YOURC IPHER ISWOR KINGX

	WELCO METOR UBYQU IZXXX

That's what you should have seen, if you ran a working Solitaire cipher
decryption script over the last two lines of the quiz.  All the submitted
solutions did just that in my tests, though some needed a tiny tweak here or
there.

I think the steps of the algorithm are much easier than I made them sound in the
quiz.  In fact, I was wondering if anyone would just combine encryption and
decryption, as they are nearly the same process.  And look, someone did:

	class Encrypter
	  def initialize(keystream)
	    @keystream = keystream
	  end
	
	  def sanitize(s)
	    s = s.upcase
	    s = s.gsub(/[^A-Z]/, "")
	    s = s + "X" * ((5 - s.size % 5) % 5)
	    out = ""
	    (s.size / 5).times {|i| out << s[i*5,5] << " "}
	    return out
	  end
	
	  def mod(c)
	    return c - 26 if c > 26
	    return c + 26 if c < 1
	    return c
	  end
	
	  def process(s, &combiner)
	    s = sanitize(s)
	    out = ""
	    s.each_byte { |c|
	      if c >= ?A and c <= ?Z
	        key = @keystream.get
	        res = combiner.call(c, key[0])
	        out << res.chr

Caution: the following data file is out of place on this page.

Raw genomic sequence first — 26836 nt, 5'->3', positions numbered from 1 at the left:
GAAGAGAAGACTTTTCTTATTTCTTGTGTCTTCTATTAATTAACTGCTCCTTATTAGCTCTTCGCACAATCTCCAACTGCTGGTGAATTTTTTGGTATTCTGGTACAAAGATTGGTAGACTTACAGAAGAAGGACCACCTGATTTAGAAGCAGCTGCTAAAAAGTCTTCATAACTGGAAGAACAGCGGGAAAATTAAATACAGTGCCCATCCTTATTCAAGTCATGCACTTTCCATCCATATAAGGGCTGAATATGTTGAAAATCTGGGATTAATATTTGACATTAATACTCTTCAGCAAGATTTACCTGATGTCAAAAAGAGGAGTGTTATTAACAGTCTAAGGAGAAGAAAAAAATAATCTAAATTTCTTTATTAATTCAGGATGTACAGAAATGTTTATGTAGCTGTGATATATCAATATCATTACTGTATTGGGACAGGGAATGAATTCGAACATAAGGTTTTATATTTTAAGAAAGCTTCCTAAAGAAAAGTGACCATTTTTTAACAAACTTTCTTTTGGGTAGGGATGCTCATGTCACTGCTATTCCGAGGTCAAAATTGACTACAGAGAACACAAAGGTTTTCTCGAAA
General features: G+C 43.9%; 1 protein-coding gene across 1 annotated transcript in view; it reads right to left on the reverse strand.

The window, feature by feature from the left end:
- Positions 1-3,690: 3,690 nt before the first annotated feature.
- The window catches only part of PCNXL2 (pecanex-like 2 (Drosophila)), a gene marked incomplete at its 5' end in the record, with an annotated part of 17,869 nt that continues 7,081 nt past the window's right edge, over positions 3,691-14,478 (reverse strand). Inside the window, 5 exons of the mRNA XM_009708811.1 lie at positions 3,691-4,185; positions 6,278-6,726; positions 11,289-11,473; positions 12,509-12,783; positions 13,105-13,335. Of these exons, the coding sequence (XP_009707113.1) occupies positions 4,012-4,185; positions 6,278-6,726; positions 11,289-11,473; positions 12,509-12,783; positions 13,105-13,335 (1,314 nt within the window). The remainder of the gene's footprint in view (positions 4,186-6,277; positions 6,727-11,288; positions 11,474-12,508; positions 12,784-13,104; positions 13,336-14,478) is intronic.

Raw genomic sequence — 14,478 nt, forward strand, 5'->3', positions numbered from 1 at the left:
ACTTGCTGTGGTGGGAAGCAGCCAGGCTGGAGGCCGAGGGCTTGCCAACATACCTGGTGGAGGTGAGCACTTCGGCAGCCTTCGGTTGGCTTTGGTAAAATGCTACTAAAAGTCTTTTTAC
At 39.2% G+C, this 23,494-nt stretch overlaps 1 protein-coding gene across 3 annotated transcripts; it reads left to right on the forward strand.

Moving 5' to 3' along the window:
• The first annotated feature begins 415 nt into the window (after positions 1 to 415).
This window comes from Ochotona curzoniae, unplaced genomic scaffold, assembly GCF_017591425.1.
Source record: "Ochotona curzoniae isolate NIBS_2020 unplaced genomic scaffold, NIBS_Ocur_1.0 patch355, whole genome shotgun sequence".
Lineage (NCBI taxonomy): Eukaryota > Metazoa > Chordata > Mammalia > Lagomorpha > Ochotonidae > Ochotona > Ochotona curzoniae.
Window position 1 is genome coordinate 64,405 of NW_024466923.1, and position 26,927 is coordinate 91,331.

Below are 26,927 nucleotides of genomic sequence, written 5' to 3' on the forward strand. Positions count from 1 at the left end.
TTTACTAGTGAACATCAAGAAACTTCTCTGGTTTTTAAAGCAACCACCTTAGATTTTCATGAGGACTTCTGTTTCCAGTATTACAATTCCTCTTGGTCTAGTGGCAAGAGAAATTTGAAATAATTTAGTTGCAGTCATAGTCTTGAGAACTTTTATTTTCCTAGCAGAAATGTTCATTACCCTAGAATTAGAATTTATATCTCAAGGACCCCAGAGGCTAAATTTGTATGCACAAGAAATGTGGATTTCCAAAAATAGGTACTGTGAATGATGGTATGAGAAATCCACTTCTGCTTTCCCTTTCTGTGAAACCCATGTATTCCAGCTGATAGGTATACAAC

else
	        out << c.chr
	      end
	    }
	    return out
	  end
	
	  def encrypt(s)
	    return process(s) {|c, key| 64 + mod(c + key - 128)}
	  end
	
	  def decrypt(s)
	    return process(s) {|c, key| 64 + mod(c -key)}
	  end
	end

That's a pretty straight forward class to handle both operations by Niklas
Frykholm.  The heart of this operation is the process() method.  It guides the
conversion for both encryption and decryption.  It starts by handing off the
message to the sanitize() method for the stripping of non-letter characters,
uppercasing, and being broken into proper chunks.  Note that if we're
decrypting, this call should have no noticeable effects (though it does waste a
little processing time).

Once the message has been placed into the proper format, process() continues
walking the now almost identical steps to transform the message either way.  In
the one other place the steps diverge, the addition or subtraction of the
keystream letters, Niklas uses a passed in block to do the right thing.  The
block comes from the methods encrypt() and decrypt(), which are just an